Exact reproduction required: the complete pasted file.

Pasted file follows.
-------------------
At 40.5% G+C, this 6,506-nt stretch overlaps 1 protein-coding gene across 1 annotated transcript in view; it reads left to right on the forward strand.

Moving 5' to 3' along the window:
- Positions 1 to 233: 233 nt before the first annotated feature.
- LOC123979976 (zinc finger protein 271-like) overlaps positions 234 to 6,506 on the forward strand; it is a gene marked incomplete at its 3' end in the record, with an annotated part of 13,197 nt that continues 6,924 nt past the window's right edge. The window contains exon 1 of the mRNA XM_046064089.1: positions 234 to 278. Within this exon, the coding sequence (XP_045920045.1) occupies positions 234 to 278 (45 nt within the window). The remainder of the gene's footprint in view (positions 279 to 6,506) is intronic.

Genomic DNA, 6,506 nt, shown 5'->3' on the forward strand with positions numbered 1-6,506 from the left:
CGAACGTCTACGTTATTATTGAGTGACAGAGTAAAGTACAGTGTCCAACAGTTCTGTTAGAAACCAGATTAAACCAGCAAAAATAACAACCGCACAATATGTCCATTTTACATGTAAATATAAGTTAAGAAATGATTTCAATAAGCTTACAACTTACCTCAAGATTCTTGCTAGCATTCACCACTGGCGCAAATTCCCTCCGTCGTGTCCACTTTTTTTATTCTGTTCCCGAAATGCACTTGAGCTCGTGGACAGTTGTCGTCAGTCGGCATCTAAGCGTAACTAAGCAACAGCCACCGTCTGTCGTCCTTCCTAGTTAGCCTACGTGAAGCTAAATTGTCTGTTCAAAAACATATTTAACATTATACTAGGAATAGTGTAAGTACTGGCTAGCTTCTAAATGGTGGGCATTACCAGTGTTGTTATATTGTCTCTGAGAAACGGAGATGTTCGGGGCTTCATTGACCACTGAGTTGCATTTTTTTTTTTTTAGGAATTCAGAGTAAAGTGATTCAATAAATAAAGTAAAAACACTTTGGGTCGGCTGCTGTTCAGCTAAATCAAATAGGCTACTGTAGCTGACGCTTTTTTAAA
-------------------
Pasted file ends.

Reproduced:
At 40.5% G+C, this 6,506-nt stretch overlaps 1 protein-coding gene across 1 annotated transcript in view; it reads left to right on the forward strand.

Moving 5' to 3' along the window:
- Positions 1 to 233: 233 nt before the first annotated feature.
- LOC123979976 (zinc finger protein 271-like) overlaps positions 234 to 6,506 on the forward strand; it is a gene marked incomplete at its 3' end in the record, with an annotated part of 13,197 nt that continues 6,924 nt past the window's right edge. The window contains exon 1 of the mRNA XM_046064089.1: positions 234 to 278. Within this exon, the coding sequence (XP_045920045.1) occupies positions 234 to 278 (45 nt within the window). The remainder of the gene's footprint in view (positions 279 to 6,506) is intronic.

Genomic DNA, 6,506 nt, shown 5'->3' on the forward strand with positions numbered 1-6,506 from the left:
CGAACGTCTACGTTATTATTGAGTGACAGAGTAAAGTACAGTGTCCAACAGTTCTGTTAGAAACCAGATTAAACCAGCAAAAATAACAACCGCACAATATGTCCATTTTACATGTAAATATAAGTTAAGAAATGATTTCAATAAGCTTACAACTTACCTCAAGATTCTTGCTAGCATTCACCACTGGCGCAAATTCCCTCCGTCGTGTCCACTTTTTTTATTCTGTTCCCGAAATGCACTTGAGCTCGTGGACAGTTGTCGTCAGTCGGCATCTAAGCGTAACTAAGCAACAGCCACCGTCTGTCGTCCTTCCTAGTTAGCCTACGTGAAGCTAAATTGTCTGTTCAAAAACATATTTAACATTATACTAGGAATAGTGTAAGTACTGGCTAGCTTCTAAATGGTGGGCATTACCAGTGTTGTTATATTGTCTCTGAGAAACGGAGATGTTCGGGGCTTCATTGACCACTGAGTTGCATTTTTTTTTTTTTAGGAATTCAGAGTAAAGTGATTCAATAAATAAAGTAAAAACACTTTGGGTCGGCTGCTGTTCAGCTAAATCAAATAGGCTACTGTAGCTGACGCTTTTTTAAA